Thirty minutes before Lufthansa flight 600 landed in Tehran, an odd transformation took place. As if on cue, the four or five dozen women in the cabin -- women who had left Frankfurt in tank tops, halters or blouses and skirts -- rose from their seats and pulled plastic bags from the overhead bins. Each bag contained the same two items: a broad black scarf, called a "rusari," and an oversized trench coat. By the time we buckled in for landing, every passenger of the female persuasion (girls under 9 excepted) had covered her hair and skin completely, leaving only her face showing.
This sudden reverse metamorphosis -- from butterflies back to cocoons -- was so striking that I almost laughed. The change was especially dramatic in the woman sitting next to me, Sophia, an Iranian by birth who had been living in Hawaii for two years. Sophia's manner, so lively and playful during the five-hour flight, now took on a somber and wary mien. She was doing something she hated, to please someone else: Someone who could not be pleased.
Naturally, I was fascinated. Everything about Iran fascinates me. I've attempted to visit this country twice; twice my visa application was rejected. This time, I applied as part of a small group arranged by San Francisco's Geographic Expeditions. Our chief purpose is to observe the last total solar eclipse of the millennium, which will throw a giant shadow across south Europe, Turkey, Romania, Iran and north India Wednesday. Weather permitting, we will witness totality in Esfahan -- the legendary city that was the jewel of 16th and 17th century Persia.
I've never seen an eclipse before, and I've never been in Iran before, so the trip seems a good opportunity to experience two legendary states of darkness. Not that I personally think of Iran as a dark place -- on the contrary, I associate it with Rumi, Omar Khayyam and the great Persian poet Hafiz. But let's not kid ourselves. Since 1979, Iran has been an Islamic republic under the strict supervision of stern-faced ayatollahs, and the official line is invariably a rhapsody on the theme of Great Satan.
These days, though, we're more of a bite-size Satan. For Iran, like much of the developing world, is awash in contradictions. This has been immediately apparent in everything I've encountered here -- starting with the women on the plane. Like much of Iranian society, they seem to be living with their heart in one place and their hand in another, pulled between the poles of enthusiasm for the new and fear of the old. As Sophia said to me before we parted: "Of course we hope things will change. But I doubt they ever will." Saying this, she bundled up her trench coat and stepped outside -- into 107-degree heat.
This social ambivalence became even more apparent after we deplaned. Our eight-member group was met by emissaries and herded into a lavish waiting area filled with comfortable couches, mirrored tile and skittering woodwork. This was, a brass sign proclaimed, the "CIP" lounge.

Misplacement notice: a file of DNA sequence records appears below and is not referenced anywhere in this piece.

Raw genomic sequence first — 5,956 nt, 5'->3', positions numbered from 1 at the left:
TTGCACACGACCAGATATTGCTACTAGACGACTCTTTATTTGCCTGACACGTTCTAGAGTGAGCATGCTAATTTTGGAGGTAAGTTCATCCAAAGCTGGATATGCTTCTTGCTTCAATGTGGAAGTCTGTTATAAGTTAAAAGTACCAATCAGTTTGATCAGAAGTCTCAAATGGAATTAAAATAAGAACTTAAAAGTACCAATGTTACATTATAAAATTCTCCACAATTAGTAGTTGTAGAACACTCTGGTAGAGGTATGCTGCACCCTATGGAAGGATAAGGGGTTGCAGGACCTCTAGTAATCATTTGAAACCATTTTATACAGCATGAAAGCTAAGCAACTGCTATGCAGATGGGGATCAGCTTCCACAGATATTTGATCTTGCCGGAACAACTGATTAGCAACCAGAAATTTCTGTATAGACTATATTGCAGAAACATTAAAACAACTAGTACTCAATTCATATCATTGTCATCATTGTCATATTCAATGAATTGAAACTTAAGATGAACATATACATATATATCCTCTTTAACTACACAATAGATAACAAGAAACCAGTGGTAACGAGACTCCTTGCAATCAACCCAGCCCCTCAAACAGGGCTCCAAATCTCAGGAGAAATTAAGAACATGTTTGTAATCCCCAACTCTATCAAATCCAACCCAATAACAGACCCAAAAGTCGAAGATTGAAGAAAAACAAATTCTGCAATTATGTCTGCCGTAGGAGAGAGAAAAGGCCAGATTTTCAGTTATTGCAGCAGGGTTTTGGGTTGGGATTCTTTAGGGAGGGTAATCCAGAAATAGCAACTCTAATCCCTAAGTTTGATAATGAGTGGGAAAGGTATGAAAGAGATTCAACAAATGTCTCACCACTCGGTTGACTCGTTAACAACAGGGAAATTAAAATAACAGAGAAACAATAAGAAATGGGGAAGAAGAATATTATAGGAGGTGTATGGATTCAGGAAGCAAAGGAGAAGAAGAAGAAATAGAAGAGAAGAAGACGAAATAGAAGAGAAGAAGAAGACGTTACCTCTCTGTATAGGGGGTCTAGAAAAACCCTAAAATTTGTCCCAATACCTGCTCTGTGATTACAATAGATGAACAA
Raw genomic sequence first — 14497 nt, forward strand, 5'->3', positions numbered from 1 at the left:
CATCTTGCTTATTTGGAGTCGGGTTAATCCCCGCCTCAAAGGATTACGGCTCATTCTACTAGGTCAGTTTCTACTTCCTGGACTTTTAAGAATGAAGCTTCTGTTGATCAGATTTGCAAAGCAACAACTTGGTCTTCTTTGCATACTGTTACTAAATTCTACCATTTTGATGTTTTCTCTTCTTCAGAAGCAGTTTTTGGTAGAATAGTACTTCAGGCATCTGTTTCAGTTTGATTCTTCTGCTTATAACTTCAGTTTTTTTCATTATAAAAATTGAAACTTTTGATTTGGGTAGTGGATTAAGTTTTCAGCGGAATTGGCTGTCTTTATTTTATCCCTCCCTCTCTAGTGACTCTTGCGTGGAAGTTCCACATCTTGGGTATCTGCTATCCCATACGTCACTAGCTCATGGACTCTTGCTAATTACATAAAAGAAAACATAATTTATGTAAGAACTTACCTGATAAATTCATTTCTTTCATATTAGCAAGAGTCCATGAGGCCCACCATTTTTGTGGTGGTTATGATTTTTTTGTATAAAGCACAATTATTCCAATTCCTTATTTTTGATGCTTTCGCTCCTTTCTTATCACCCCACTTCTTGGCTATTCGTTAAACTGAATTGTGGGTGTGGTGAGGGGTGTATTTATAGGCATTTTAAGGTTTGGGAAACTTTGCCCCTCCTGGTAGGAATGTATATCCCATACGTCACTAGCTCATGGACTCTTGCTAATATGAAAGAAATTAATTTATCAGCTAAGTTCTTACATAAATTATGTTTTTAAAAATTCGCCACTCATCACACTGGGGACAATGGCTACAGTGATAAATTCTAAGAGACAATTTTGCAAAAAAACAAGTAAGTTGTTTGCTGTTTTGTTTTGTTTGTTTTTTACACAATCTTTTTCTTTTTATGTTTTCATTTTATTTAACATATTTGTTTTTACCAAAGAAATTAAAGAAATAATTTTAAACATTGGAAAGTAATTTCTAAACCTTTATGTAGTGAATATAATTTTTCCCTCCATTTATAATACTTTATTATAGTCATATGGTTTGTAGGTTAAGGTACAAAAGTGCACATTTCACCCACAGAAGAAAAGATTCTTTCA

"CIP?" I looked quizzically at Sanjay Saxena, our Delhi-born expedition leader. "Shouldn't it be VIP?"
"No," he replied drolly. "As far as Iran's concerned, we're CIPs: Commercially Important Persons."
We would wait there some minutes, we were told, while our luggage passed through customs. In fact, it was two hours. During the interval, we were fed strong tea and served small, creamy cakes. An elderly man with a white moustache took pains to put us at ease. He offered a newspaper -- the Iran Daily -- which I greedily opened. Atop Page 3, I spied a short column called "Let's Memorize the Quran."
"Good idea," I thought to myself. I was genuinely intrigued; I know virtually nothing of the Koran (as Westerners prefer to spell it), and was grateful for the opportunity to increase my knowledge. The passage, I noted, was from Sura 5, 51:
O you who believe! Do not take the Jews and the Christians for friends; they are friends of each other; and whoever amongst you takes them for a friend, then surely he is one of them; surely Allah does not guide the unjust people.
Whoops. I turned quickly to another page, and scanned a more hopeful story:
Iran Lifts Ban on Western Musical Instruments
TEHRAN (Reuters) -- Iran has lifted a two-decade ban on the import of Western musical instruments, which it has long seen as decadent and corrupt, a newspaper said on Wednesday. The moderate Iran newspaper said a state organization affiliated with the culture ministry had given the green light for the import of ... flutes, pianos, classical guitars, harps, drums, saxophones and organs.
I was pleased to see that the ban on accordions remains in effect.
Just below, I spied this unlikely headline:
African Queen Plies Michigan Waters
BAY CITY, MICH. (AP) -- The boat that once carted Humphrey Bogart and Katharine Hepburn around on the silver screen is plying Michigan waters. The African Queen, from the movie of the same name, will offer rides on the Saginaw River as a fund-raiser for the Saginaw Valley Naval Ship Museum Committee ...